October 8, 2017

Detailed partial rocker panel replacement

The guy who did the autoglass on the '69 Camaro build asked me to repair some rust on his 1999 GMC Trailblazer and as he also does the glass in my projects, I thought I'd be a good car buddy and do it for him over the long weekend...

Didn't look too bad to start with....

But like the Foreigner song,  Three dressed up as a nine - the closet you got...the worser she looked!

 I noticed the door was out of alignment to the dog leg and rocker - so I took photo of that to see if we couldn't get that better off in the end as well - 

 Using the new piece as a partial template, I measured and cut a section so as to use it to  mark it out on the vehicle

So out came the cutting tools and safety gear

With the replacement rocker measured thrice and marked - 

I first cut the rocker - a bit bigger than needed - because its always easier to trim is down than having to add pieces later

 On the vehicle, I did the opposite, by cutting out the minimum amount -  to see what was behind the rust.  What's that in behind the rust? Why it's a snoot-full of dirt of course!

 Packed full of moisture-holding dirt, which gets in through gaps and drain holes, rusting out the rocker from the inside -


Once the outer skin was off, I could see that the inner rocker was also rusted through, 
so with a masking tape line as a guide, off it went as well.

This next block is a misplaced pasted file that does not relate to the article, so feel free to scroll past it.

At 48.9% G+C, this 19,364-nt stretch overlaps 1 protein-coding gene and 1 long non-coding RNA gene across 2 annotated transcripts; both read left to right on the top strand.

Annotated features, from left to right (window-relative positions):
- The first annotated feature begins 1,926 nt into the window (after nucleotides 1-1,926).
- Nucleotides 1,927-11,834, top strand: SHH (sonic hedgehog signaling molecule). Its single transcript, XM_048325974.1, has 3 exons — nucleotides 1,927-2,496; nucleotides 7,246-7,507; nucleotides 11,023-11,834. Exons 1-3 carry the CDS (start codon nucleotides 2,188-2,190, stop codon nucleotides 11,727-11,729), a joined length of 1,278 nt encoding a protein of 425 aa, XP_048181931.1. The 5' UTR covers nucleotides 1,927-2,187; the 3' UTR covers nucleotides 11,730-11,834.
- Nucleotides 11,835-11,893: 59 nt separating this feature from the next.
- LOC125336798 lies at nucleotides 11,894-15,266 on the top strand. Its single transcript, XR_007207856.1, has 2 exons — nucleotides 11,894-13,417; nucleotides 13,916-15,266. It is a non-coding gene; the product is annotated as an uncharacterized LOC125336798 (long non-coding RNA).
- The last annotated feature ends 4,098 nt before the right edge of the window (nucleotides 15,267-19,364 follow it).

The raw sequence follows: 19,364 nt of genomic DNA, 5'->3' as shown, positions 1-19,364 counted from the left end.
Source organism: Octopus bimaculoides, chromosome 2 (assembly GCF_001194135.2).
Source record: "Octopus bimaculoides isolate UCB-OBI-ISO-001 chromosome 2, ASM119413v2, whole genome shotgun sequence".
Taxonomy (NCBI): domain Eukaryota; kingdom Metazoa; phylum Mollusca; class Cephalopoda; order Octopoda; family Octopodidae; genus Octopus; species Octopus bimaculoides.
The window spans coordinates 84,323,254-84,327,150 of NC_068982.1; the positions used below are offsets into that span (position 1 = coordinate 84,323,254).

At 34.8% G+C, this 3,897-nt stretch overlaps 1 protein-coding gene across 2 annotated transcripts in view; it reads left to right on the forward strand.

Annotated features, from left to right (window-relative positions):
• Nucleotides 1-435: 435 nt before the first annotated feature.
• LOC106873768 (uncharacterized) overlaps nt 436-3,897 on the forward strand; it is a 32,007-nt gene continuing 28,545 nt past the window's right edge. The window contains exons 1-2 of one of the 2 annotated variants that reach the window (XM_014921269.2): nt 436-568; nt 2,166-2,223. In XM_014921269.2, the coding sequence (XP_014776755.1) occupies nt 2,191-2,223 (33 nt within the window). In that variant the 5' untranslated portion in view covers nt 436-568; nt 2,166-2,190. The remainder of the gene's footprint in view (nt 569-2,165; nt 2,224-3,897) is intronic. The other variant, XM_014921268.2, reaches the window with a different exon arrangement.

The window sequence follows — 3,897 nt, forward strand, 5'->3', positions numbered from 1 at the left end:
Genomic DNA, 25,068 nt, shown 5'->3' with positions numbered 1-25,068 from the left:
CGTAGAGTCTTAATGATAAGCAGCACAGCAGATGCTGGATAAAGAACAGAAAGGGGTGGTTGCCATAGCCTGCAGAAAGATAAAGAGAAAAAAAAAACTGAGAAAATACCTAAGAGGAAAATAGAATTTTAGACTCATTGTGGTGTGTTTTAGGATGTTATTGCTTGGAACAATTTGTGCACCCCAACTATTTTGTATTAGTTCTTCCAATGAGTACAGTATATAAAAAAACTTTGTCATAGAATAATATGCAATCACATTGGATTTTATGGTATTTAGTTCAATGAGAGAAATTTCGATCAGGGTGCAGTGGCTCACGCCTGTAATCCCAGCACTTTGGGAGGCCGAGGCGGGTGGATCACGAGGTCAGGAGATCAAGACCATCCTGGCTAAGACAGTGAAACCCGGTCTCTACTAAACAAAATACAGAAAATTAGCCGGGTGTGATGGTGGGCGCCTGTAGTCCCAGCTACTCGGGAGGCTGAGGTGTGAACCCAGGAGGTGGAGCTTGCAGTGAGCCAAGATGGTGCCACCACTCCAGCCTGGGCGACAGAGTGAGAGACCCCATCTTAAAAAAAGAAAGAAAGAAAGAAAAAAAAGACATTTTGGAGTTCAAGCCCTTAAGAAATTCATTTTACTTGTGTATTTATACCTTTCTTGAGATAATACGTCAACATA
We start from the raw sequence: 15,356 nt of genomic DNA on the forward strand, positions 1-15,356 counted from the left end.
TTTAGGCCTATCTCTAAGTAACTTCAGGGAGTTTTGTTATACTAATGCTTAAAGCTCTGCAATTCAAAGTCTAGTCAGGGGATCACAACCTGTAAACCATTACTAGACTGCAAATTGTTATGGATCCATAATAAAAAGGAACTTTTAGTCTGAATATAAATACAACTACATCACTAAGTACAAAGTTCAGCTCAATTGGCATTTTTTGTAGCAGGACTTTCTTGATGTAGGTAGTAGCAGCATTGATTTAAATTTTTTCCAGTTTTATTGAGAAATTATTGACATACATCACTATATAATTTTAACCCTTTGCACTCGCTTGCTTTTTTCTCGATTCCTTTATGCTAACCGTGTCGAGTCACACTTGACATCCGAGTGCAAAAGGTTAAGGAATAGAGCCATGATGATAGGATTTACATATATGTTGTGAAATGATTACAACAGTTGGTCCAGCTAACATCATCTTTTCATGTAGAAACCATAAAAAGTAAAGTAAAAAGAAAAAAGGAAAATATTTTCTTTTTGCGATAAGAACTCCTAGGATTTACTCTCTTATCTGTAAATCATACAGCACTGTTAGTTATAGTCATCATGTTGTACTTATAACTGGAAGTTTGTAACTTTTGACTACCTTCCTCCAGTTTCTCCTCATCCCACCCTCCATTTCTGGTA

The portion of the new rocker that I wouldn't use was used to replace the inner portion. All I needed to do was reshape it to become the inner panel, using the brake and some hammer-shaping on the anvil.

 Fitting and shaping in 2 pieces took over an hour
Which included mock up, reshaping and cutting to a precise fit..

Once it was the exact right shape and dimension, I soaked any remaining surface rust with POR's MetalReady and left to work overnight. This solution turns iron oxide (rust) to iron oxite, which is an inter substance. It also helps make metal more conductive for welding by depositing Zinc Phosphate.

 The next day, with everything prepared properly and dried,  welding the inner panel ensued. But before welding, I hung a welding blanket across the door opening to protect the interior from weld splatter - or worse!

Here the innner is welded solid, using a back and forth spot-weld pattern so as not to overheat it, which can lead to warping, burn through and fire hazard.

 With the inner welded on, I  trimmed and fit the outer panel so as to ensure it would fit over the finished the inner

 Then, plug-weld holes where drilled in the new outer panel,
 so as to attach it at the bottom, to the new inner panel

Prior to welding on the outer panel, I coated the new inner panel - as well as the original surrounding metal - with POR15, for maximum rust protection

 Both back and front

Then, the outer panel was welded in, little by little, ensuring it would line up with the body and door

 The lower connecting edge of the wheel-well also needed attention, taking me 3 tries to get right!

 With everything set and welded, the welds were ground down and the entire panel cleaned up, ready for a skim coat of filler

A skif a filler was next to finish it off -

Tomorrow I'll do a final sand of the filer, then put some more POR-15 on it as well as on the bottom of the rockers so they can either stay black, or can be painted at a later date.